God in the Dock; Essays on Theology and Ethics Test | Final Test - Hard

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This test consists of 5 short answer questions, 10 short essay questions, and 1 (of 3) essay topics.

Short Answer Questions

1. Lewis notes that disagreements from Christian history appear small in what context?

2. In general, the efforts of figures from Nordic mythology would best be considered which of the following?

3. What does Lewis believe about the birth of St. John the Baptist?

4. What is Lewis' opinion of the tendency of Christmas shopping to stimulate the economy?

5. What does Lewis advise translators not to do in creating modern translations of the bible?

Short Essay Questions

1. According to Lewis' writings in Part II, Essay 10, "Modern Translations of the Bible", how do translations of the bible change over time?

2. Why does Lewis believe that a therapeutic approach to crime will lead to tyranny?

3. What is Bulverism?

4. How does Lewis feel about the Anglican church allowing Catholic-like invocation of the saints?

5. According to Lewis' writings in Part II, Essay 2, "Two Ways with the Self", what apparent contradiction exists in Christianity regarding self-love, and how is it resolved?

6. Why is Lewis opposed to the commercialism of Christmas?

7. According to Lewis' writings in Part II, Essay 1, "Dangers of National Repentance", what dangers does national repentance present?

8. What problem does Lewis identify in the rules discussed in Part IV, Letter 1, "Conditions for a Just War"?

9. Why does Lewis reject the creation of a Christian political party?

10. Explain one example of the problem with trying too hard to look at a problem "behind the scenes".

Essay Topics

Write an essay for ONE of the following topics:

Essay Topic 1

Lewis suggests that one of the major reasons that women should not serve as priests is because one of a priest's roles is to represent God on earth, and the Christian God has apparently asked, through Jesus Christ and the prophets of the Old Testament, to be referred to as a man. The concept of a perfect divine begin having or desiring to be thought of as having a gender is a strange one, but Lewis contends that it is supportable.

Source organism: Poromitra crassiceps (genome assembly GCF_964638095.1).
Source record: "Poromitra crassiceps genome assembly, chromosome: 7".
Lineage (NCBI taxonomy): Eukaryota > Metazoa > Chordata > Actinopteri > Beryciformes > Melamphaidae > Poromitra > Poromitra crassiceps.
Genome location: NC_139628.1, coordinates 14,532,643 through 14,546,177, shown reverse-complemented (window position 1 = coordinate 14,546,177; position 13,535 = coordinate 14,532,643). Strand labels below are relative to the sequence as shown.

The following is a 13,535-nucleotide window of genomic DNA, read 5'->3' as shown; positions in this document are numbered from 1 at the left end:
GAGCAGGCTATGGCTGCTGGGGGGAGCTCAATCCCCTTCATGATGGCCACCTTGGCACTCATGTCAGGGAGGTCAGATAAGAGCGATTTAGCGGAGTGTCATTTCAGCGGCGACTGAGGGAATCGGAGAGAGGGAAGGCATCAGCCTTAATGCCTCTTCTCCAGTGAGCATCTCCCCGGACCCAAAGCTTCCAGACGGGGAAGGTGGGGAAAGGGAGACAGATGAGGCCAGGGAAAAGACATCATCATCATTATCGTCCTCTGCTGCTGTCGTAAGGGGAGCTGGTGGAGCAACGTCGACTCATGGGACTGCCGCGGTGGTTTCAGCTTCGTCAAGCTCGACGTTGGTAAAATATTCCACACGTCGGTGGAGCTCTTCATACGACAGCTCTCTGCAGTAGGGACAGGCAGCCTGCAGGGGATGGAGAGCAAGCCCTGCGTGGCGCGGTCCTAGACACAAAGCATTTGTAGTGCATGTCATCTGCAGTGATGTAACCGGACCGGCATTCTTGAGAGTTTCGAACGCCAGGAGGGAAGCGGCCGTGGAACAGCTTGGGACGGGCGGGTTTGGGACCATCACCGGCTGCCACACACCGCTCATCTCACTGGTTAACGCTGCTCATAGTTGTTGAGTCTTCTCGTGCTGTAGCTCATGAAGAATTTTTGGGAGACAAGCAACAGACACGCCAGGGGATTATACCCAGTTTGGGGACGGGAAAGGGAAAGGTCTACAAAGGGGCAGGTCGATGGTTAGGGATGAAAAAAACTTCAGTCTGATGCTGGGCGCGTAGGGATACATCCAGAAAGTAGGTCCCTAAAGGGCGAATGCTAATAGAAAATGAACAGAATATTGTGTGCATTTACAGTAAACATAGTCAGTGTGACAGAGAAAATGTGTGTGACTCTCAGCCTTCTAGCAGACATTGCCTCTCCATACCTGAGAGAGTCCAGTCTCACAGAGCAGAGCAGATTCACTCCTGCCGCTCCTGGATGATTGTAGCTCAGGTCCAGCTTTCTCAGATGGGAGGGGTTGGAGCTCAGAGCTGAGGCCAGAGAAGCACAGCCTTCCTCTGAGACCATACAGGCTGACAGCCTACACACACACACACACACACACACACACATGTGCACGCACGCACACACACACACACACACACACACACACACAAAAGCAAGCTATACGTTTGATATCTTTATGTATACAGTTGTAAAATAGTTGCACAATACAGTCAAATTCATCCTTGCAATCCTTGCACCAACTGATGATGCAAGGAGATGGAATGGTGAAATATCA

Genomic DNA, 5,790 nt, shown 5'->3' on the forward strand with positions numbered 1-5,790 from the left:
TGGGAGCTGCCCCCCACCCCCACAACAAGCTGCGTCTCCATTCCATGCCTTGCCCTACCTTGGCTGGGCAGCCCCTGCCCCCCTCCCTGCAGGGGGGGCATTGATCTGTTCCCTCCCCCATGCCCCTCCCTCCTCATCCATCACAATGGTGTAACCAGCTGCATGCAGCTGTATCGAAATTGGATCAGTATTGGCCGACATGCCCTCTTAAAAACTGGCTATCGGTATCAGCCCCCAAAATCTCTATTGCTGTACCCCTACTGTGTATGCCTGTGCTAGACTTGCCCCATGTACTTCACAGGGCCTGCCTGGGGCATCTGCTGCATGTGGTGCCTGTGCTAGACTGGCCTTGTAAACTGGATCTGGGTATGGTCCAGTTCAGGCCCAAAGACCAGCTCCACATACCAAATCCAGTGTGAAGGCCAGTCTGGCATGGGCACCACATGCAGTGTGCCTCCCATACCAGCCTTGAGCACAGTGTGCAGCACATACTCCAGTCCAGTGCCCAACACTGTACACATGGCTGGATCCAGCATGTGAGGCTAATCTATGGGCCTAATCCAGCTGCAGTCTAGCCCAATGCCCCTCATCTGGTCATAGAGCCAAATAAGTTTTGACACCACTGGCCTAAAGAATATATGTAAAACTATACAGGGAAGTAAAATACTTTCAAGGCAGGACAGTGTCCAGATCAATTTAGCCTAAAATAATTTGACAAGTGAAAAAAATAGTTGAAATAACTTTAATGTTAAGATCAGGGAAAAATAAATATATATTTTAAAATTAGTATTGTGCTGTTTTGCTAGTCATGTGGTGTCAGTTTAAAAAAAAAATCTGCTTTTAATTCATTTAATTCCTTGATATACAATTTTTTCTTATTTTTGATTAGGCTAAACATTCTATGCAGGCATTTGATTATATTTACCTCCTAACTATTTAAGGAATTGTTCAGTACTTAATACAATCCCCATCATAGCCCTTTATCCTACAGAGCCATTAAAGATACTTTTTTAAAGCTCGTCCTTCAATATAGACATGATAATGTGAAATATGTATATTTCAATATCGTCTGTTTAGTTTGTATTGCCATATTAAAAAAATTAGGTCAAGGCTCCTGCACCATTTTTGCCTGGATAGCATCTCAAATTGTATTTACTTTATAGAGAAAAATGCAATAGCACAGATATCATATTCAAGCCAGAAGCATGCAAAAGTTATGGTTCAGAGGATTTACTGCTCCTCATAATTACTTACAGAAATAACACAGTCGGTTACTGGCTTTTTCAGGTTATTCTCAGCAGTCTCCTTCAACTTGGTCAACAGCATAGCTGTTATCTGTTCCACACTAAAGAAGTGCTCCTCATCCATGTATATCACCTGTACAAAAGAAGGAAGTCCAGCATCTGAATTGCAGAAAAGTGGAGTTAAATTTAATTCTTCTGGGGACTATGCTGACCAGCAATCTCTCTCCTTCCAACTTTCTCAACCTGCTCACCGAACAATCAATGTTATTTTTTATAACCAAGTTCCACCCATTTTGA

1) Discuss the importance of masculinity in the Christian church. What elements of the church as essentially masculine or patriarchal and would be dramatically different without the masculine interpretation of God.

2) Describe some of the behaviors that the Christian God exhibits according to Lewis' assessments in the book which support the concept of God being more masculine than feminine.

3) Explain the evidence that supports the concept that the Christian God desires to be thought of as a man. Assess the strength of the evidence and other possible interpretations of it.

4) Speculate as to why an all-powerful divine being might prefer to be thought of as being one gender or another.

Essay Topic 2

Bulverism is the flawed argumentative technique of assuming that the opponent is wrong and then merely explaining how that person came to that flawed belief. Although this technique may sway audiences, and even cause a person to question their beliefs, it does nothing to determine the relative truth of an issue.

1) Explain the concept of Bulverism, how it is employed, and why it is flawed as a method of argument.

2) Discuss some of the common uses of Bulverism in debate, including a discussion of particular subjects that are especially vulnerable to this type of attack.

3) Speculate as to why a person might resort to Bulverism, and whether or not one who argues in this way is arguing honestly and in good faith.

Essay Topic 3

Lewis explains that "witnessing" is the Christian practice of sharing the "good news" as expressed by Jesus in the New Testament with those who are outside of the church, attempting to educate and convert them to the Christian faith. Lewis contends that Christians are specifically commanded to pursue this practice, and that failure to do so has serious consequences for themselves and those they fail to convert.

1) Explain the concept of witnessing within the Christian church that Lewis describes. Explain its practices, aims, and target audience.

2) Discuss Lewis' view on the importance of witnessing for Christians.

3) Describe some of the difficulties that Christians experienced in "witnessing" in England in Lewis' time, and discuss techniques that Lewis recommends in order to surmount these difficulties.

(see the answer keys)

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